What is organ donation?
An organ transplant is the moving of an organ from one body to another, or from a donor site on the patient's body, for the purpose of replacing the recipient's damaged or absent organ. Most organ and tissue donations occur after the donor has died. But some organs and tissues can be donated while the donor is alive.
Which hospital should I contact if I wish to donate my organs after death?
You do not need to contact a hospital. Just carry a donor card and tell your family that you wish to donate your organs after death.
What is brain death?
Brain death is death that is accompanied by a total and irreversible loss of all functions of the brain. In brain death although the brain is dead the heart may continue to beat and breathing can be maintained by a machine called a respirator in an intensive care unit. If the blood circulation to the heart, liver, lungs and other organs is maintained thus providing them with oxygen and nutrition they do not
deteriorate and can be transplanted to a person dying from organ failure.
Who can be an organ donor?
There are no age limits on who can be an organ donor. Newborns as well as senior citizens have been organ donors. If you are younger than 18 years, you must have a parent's or guardian's consent. If you are 18 years or older, you can show you want to be an organ and tissue donor by signing a donor card. If you want to be an organ donor, make sure your family knows your wishes. Your family may be asked to sign a consent form in order for your donation to occur.
Who cannot be an organ donor?
Each potential donor is evaluated for the presence of conditions or illnesses that might put the transplant recipients at risk. The only, absolute, contraindications to donation are the presence of HIV infection and cancer. All other medical conditions are evaluated individually at the time of donation. Many people with chronic medical problems have safely donated vital organs and tissue.
Which organs and tissues can I donate?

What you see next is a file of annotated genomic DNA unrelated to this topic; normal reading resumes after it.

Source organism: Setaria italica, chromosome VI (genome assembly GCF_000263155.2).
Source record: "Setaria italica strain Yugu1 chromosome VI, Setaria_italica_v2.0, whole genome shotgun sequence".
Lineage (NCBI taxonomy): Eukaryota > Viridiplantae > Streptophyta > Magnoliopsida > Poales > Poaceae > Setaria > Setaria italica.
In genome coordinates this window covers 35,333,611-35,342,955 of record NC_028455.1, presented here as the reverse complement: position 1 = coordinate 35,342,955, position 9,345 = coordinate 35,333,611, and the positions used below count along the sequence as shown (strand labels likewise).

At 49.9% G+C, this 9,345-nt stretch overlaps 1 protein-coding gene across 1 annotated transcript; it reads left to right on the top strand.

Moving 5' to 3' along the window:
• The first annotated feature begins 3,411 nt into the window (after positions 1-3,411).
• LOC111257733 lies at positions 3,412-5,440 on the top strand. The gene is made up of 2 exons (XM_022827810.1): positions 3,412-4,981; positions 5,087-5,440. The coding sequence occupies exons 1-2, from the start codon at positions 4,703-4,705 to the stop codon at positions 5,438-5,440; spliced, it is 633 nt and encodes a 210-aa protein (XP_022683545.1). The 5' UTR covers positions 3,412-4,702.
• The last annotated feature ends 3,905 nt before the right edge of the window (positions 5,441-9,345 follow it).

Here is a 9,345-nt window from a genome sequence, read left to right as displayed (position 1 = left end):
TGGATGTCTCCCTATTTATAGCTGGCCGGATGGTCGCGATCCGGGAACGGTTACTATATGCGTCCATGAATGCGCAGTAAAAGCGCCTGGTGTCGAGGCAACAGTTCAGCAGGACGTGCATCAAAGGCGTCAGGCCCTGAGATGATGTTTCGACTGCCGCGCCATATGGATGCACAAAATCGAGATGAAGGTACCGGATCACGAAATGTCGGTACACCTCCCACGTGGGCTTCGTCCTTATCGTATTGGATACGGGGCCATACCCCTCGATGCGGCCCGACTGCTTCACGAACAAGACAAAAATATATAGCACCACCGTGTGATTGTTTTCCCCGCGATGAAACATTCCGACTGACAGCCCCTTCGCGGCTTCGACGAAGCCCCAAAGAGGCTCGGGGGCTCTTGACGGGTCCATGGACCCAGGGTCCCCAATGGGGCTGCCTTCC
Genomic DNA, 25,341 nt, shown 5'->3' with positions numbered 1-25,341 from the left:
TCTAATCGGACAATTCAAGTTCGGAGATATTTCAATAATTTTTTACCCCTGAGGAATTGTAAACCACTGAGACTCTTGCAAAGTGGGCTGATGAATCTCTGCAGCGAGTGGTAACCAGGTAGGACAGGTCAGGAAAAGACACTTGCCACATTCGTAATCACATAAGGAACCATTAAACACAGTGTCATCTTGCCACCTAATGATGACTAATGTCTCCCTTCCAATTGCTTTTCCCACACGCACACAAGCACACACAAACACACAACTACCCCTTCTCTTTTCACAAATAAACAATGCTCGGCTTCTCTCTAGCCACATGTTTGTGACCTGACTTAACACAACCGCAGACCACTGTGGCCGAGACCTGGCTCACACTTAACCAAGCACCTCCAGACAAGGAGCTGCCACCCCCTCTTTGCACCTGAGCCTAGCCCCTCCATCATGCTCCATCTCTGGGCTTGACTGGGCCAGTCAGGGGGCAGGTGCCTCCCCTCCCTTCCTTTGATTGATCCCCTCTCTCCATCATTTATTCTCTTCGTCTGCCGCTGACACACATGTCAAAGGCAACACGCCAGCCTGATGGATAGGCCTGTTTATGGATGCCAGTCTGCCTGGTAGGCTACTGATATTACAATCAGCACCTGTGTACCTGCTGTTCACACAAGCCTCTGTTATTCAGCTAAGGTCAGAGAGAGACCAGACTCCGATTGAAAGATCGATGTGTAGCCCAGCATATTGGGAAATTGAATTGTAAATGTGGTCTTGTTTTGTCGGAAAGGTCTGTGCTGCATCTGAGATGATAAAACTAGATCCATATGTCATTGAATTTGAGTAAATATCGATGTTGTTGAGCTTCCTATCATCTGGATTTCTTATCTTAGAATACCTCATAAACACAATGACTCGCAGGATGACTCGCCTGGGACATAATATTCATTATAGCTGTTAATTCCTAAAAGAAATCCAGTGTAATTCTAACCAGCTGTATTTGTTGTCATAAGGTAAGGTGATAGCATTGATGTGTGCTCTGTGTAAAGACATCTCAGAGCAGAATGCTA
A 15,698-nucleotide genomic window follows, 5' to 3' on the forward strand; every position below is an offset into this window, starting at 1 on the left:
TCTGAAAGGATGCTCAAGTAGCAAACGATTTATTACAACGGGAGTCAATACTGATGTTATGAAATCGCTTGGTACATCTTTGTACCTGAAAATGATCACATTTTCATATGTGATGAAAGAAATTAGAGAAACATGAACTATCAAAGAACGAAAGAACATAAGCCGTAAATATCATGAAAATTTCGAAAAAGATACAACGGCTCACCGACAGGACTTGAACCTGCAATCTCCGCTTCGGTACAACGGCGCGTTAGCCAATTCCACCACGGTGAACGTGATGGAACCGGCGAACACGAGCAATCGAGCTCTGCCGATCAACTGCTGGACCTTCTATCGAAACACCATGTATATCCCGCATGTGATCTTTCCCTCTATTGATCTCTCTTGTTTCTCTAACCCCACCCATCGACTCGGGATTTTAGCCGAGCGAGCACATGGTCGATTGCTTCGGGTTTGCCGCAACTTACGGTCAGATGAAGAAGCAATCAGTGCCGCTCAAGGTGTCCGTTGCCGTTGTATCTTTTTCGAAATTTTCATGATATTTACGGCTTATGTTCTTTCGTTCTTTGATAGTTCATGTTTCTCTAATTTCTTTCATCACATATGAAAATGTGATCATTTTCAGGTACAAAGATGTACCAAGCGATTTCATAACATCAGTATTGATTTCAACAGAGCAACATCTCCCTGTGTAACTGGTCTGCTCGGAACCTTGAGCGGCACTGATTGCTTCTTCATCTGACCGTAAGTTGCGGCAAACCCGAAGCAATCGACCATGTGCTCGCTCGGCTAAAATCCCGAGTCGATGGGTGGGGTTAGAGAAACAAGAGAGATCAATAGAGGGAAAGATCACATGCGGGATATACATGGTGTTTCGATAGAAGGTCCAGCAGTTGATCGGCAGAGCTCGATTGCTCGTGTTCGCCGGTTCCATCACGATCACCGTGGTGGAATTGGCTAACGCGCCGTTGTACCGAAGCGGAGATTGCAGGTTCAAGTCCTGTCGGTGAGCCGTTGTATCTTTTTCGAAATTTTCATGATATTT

Organs - heart, kidneys, pancreas, lungs, liver, and small intestine.
Tissues - cornea, skin, bone, bone marrow, heart valves, blood vessels, and tendons.
Who pays for the cost of organ donation?
The transplant recipient is responsible for all costs involved in organ procurement. The donor's family does not pay any of the cost. Indeed they will be getting eternal gratitude for giving a dying person life in spite of their own personal tragedy.
Does organ donation disfigure the body?
No. Donation does not disfigure the body.
What will happen to my donated organs and tissues?
When someone dies, the local organ procurement organisation, tissue bank or eye bank matches those donor's organs, tissues and eyes with people waiting for transplants. Patients who receive your organs will be identified based upon many factors, including blood type, severity of illness and other medical criteria. Factors, such as race, gender, age and income are not considered when determining who receives a transplant.
Does becoming a donor mean a doctor will let me die?
Absolutely not! Medical personnel must follow very strict guidelines before a donor can be pronounced brain dead. There are stringent tests which have to be carried out by 4 doctors(the treating physician, a neurologist, the hospitals medical director and a government medical representative) twice and six hours apart before a person can be declared brain dead.
Why is organ donation important?
Thousands of people die or suffer needlessly each year due to a lack of organ and tissue donors. A transplant is often the only hope.A single donor can save the lives of up to eight people and enhance the lives of up to 50 others.